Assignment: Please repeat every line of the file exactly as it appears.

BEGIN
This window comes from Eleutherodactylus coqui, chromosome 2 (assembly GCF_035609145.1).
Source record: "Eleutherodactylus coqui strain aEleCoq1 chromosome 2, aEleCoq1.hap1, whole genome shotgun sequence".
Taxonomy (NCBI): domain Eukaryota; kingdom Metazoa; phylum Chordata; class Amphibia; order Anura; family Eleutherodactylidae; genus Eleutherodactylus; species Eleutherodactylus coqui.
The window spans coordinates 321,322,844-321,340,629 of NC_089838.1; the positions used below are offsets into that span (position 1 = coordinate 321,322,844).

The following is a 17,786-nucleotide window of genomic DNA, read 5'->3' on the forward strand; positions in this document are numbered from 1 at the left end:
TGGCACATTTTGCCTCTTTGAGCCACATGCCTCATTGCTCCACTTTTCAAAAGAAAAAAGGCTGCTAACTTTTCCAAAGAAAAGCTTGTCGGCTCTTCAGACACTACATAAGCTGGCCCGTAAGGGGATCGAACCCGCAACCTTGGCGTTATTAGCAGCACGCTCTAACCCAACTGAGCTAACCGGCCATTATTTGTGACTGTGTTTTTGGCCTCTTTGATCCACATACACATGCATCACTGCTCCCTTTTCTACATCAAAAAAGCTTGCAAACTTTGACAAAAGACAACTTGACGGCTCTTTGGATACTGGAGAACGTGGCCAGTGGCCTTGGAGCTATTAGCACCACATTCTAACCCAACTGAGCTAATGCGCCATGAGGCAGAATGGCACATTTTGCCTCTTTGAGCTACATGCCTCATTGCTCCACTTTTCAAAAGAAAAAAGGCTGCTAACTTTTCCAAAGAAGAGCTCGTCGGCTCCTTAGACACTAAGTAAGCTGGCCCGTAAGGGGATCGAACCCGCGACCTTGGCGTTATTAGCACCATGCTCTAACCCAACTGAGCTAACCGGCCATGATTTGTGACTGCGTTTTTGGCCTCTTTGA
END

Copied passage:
This window comes from Eleutherodactylus coqui, chromosome 2 (assembly GCF_035609145.1).
Source record: "Eleutherodactylus coqui strain aEleCoq1 chromosome 2, aEleCoq1.hap1, whole genome shotgun sequence".
Taxonomy (NCBI): domain Eukaryota; kingdom Metazoa; phylum Chordata; class Amphibia; order Anura; family Eleutherodactylidae; genus Eleutherodactylus; species Eleutherodactylus coqui.
The window spans coordinates 321,322,844-321,340,629 of NC_089838.1; the positions used below are offsets into that span (position 1 = coordinate 321,322,844).

The following is a 17,786-nucleotide window of genomic DNA, read 5'->3' on the forward strand; positions in this document are numbered from 1 at the left end:
TGGCACATTTTGCCTCTTTGAGCCACATGCCTCATTGCTCCACTTTTCAAAAGAAAAAAGGCTGCTAACTTTTCCAAAGAAAAGCTTGTCGGCTCTTCAGACACTACATAAGCTGGCCCGTAAGGGGATCGAACCCGCAACCTTGGCGTTATTAGCAGCACGCTCTAACCCAACTGAGCTAACCGGCCATTATTTGTGACTGTGTTTTTGGCCTCTTTGATCCACATACACATGCATCACTGCTCCCTTTTCTACATCAAAAAAGCTTGCAAACTTTGACAAAAGACAACTTGACGGCTCTTTGGATACTGGAGAACGTGGCCAGTGGCCTTGGAGCTATTAGCACCACATTCTAACCCAACTGAGCTAATGCGCCATGAGGCAGAATGGCACATTTTGCCTCTTTGAGCTACATGCCTCATTGCTCCACTTTTCAAAAGAAAAAAGGCTGCTAACTTTTCCAAAGAAGAGCTCGTCGGCTCCTTAGACACTAAGTAAGCTGGCCCGTAAGGGGATCGAACCCGCGACCTTGGCGTTATTAGCACCATGCTCTAACCCAACTGAGCTAACCGGCCATGATTTGTGACTGCGTTTTTGGCCTCTTTGA